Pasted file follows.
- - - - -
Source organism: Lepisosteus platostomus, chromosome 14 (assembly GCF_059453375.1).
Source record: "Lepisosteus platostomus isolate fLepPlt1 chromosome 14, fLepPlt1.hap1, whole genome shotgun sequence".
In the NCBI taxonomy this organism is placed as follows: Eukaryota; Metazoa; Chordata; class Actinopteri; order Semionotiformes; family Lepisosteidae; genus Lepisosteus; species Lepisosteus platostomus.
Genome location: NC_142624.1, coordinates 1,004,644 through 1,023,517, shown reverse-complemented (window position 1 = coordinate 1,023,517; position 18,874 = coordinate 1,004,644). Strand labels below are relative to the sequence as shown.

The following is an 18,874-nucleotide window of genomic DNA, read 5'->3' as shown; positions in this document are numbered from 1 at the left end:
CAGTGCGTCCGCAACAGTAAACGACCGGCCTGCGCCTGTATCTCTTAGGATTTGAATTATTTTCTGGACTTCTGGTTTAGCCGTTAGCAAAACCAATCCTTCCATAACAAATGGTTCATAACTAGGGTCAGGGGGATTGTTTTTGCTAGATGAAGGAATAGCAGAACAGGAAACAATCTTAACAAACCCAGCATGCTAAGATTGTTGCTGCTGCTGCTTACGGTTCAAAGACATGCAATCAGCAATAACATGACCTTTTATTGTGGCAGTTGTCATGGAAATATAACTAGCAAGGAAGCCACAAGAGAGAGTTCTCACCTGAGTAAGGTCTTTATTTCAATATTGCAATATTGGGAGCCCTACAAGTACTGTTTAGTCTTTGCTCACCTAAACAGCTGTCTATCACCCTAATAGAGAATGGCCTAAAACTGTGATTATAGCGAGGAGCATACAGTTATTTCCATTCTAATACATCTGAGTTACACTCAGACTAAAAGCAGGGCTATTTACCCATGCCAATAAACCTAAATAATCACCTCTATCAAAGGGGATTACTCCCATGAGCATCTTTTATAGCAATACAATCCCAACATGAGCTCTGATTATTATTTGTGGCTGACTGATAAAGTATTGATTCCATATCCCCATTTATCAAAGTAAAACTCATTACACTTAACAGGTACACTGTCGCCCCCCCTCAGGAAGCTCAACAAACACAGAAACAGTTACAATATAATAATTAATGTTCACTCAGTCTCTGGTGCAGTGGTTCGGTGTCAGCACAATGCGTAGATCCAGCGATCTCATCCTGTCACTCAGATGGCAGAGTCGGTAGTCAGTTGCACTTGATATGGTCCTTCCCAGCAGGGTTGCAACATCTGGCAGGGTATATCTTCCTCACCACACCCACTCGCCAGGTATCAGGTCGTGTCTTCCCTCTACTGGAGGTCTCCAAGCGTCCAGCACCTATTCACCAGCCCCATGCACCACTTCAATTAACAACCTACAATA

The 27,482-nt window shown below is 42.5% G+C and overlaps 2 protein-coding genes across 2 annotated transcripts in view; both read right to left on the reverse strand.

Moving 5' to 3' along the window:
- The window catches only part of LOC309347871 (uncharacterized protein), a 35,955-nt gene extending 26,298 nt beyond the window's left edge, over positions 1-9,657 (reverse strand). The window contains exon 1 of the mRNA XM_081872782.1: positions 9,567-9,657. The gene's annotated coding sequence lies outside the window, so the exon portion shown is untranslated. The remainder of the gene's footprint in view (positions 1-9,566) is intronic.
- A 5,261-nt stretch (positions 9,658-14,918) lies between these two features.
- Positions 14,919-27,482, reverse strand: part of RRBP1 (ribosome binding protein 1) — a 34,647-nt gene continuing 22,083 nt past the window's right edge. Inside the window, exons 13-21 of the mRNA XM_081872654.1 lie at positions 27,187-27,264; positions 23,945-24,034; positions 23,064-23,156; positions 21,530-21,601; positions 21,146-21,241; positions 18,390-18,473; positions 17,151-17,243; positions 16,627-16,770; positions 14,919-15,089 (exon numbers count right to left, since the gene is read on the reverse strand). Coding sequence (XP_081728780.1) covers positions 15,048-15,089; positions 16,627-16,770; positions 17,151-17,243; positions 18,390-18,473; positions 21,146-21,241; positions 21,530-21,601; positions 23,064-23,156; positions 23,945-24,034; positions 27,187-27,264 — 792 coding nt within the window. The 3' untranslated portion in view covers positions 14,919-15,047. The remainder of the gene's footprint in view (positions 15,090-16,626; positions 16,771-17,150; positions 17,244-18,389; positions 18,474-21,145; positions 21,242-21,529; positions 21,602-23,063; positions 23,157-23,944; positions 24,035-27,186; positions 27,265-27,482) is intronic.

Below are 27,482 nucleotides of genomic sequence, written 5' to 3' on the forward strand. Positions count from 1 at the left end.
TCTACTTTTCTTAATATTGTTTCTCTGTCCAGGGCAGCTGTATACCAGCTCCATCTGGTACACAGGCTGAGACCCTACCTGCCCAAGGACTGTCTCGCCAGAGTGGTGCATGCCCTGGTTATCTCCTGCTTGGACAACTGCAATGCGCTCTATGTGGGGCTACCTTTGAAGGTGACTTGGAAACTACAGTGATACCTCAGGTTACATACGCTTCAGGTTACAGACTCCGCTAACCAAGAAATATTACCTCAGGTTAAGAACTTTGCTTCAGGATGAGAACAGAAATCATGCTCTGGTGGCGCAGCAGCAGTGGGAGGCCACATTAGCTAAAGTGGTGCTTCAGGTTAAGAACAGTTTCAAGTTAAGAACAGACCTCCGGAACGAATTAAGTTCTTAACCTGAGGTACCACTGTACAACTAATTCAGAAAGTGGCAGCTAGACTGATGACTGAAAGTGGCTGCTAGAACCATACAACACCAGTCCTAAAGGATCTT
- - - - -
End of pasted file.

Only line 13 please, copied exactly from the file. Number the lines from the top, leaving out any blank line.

TCTACTTTTCTTAATATTGTTTCTCTGTCCAGGGCAGCTGTATACCAGCTCCATCTGGTACACAGGCTGAGACCCTACCTGCCCAAGGACTGTCTCGCCAGAGTGGTGCATGCCCTGGTTATCTCCTGCTTGGACAACTGCAATGCGCTCTATGTGGGGCTACCTTTGAAGGTGACTTGGAAACTACAGTGATACCTCAGGTTACATACGCTTCAGGTTACAGACTCCGCTAACCAAGAAATATTACCTCAGGTTAAGAACTTTGCTTCAGGATGAGAACAGAAATCATGCTCTGGTGGCGCAGCAGCAGTGGGAGGCCACATTAGCTAAAGTGGTGCTTCAGGTTAAGAACAGTTTCAAGTTAAGAACAGACCTCCGGAACGAATTAAGTTCTTAACCTGAGGTACCACTGTACAACTAATTCAGAAAGTGGCAGCTAGACTGATGACTGAAAGTGGCTGCTAGAACCATACAACACCAGTCCTAAAGGATCTT